The bill also provides a new tool — the development of the “conservation decal.” Essentially, Fish and Game will be able to sell stickers for $20, and the funds will go to fill in funding for projects that may not fall under the guidelines for funding elsewhere, Gladziszewski said. Funding for conservation of nongame species is a challenge for many states’ wildlife managers, she said.
“Basically, (the decal) is to fund the programs that these funds can’t,” she said. “…The tagline for that is ‘keeping common species common.’”
The bill received support from a number of stakeholder groups. The license fee increase will help bolster wildlife management to keep Alaska’s wildlife populations healthy and isn’t burdensome, said Rod Arno, the executive director of the Alaska Outdoor Council.
“It’s an insignificant increase for the opportunity that’s available,” he said. “And we still have the low income … for anyone who really isn’t in the income base. For those living a subsistence lifestyle, it’s not going to negatively affect them one bit. The one that it really hits the most are the nonresident hunters.”
The picture is somewhat different for sportfishing. The Dingell-Johnson Act’s funds are based on excise taxes on fishing equipment, import duties on fishing tackle, yachts and pleasure craft and a portion of the gasoline fuel tax attributable to small engines and motorboats, according to the U.S. Fish and Wildlife Service. Between June 2015 and May 2016, Fish and Game received approximately $9.2 million in federal funds for sport fish restoration in four grants.
Unlike for hunting, the state doesn’t have a large balance of unused funds because of a lack of matching from license fees, said Lisa Evans, the assistant director for the Division of Sport Fish. There hasn’t been the burst of activity the way there has with guns, she said.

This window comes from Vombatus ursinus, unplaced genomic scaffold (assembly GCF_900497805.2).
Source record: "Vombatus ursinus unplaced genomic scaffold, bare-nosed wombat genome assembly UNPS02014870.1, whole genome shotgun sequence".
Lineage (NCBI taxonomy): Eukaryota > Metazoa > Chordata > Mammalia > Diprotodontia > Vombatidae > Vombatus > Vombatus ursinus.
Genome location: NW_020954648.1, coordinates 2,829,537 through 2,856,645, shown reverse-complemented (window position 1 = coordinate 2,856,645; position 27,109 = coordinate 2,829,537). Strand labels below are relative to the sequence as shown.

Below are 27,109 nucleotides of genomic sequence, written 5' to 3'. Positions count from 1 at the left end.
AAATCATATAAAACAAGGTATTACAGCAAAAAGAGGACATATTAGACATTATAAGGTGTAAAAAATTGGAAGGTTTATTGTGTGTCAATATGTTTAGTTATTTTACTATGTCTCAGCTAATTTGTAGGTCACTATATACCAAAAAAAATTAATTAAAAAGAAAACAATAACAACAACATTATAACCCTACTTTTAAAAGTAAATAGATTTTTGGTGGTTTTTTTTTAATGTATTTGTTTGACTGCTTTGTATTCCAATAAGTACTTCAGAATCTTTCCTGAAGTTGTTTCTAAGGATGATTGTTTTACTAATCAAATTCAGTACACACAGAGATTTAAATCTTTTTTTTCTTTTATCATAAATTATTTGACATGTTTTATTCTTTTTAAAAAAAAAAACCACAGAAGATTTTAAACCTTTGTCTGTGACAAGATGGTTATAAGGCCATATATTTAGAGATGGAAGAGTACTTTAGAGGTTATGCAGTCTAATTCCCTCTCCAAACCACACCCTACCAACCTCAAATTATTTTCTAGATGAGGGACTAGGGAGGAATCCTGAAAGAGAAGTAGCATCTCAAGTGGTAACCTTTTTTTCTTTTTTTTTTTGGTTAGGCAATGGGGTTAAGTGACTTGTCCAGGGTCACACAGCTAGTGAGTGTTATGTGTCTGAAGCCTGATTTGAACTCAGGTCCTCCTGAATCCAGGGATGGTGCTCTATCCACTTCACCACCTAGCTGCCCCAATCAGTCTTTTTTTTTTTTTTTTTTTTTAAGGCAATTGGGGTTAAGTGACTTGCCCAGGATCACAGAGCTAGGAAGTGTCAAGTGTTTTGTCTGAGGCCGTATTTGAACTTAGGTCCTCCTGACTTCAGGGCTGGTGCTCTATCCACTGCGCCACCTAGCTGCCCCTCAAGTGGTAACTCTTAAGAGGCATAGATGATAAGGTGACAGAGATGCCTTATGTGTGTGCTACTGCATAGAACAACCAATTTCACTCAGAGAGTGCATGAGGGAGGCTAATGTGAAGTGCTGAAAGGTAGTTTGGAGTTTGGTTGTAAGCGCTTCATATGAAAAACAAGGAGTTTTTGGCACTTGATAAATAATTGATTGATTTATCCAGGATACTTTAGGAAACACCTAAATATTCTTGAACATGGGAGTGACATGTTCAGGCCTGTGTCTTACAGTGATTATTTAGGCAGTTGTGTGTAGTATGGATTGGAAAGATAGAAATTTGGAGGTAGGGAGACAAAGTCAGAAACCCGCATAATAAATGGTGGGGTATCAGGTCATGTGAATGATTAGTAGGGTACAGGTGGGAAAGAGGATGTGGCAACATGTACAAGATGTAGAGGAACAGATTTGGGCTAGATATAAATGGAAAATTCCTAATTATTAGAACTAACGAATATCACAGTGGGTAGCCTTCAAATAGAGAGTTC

The fishing license fees will be used to offset cuts in general fund dollars to the Division of Sport Fish, as well as make up for some expiring capital project appropriations and third-party funded projects, she said in an email. The division is also in the process of evaluating what projects it can continue to operate with the budget cuts and is talking to stakeholders about what projects they find most valuable, she said.
The license fees can only be used for activities that directly benefit anglers, she said in an email. The increase will allow the division to re-evaluate some of the management activities in the division’s five-year strategic plan that are most likely to be affected by cuts to general fund support or expiring capital projects, like stock assessment projects, stocking, invasive species management and habitat projects, she said.
One of the new fees, the $15 for Chitina personal-use fishery permits, will be transferred to the Alaska Department of Transportation and Public Facilities for trash removal, restroom maintenance and trail access to the fishery, she said in an email.
“We’ve cut our budget for the past six or seven years, we’ve been reducing spending to match our revenues,” she said. “We’ve taken a healthy look at what have we taken off of our funding. (For example) are there research projects that are causing those gaps in management that we need to put back in the water?”
For a full list of license and hunting tag fees beginning Jan. 1, 2017, visit Fish and Game’s website at http://www.adfg.alaska.gov/static/home/pdfs/2016_2017_alaska_license_fees.pdf.
Reach Elizabeth Earl at firstname.lastname@example.org.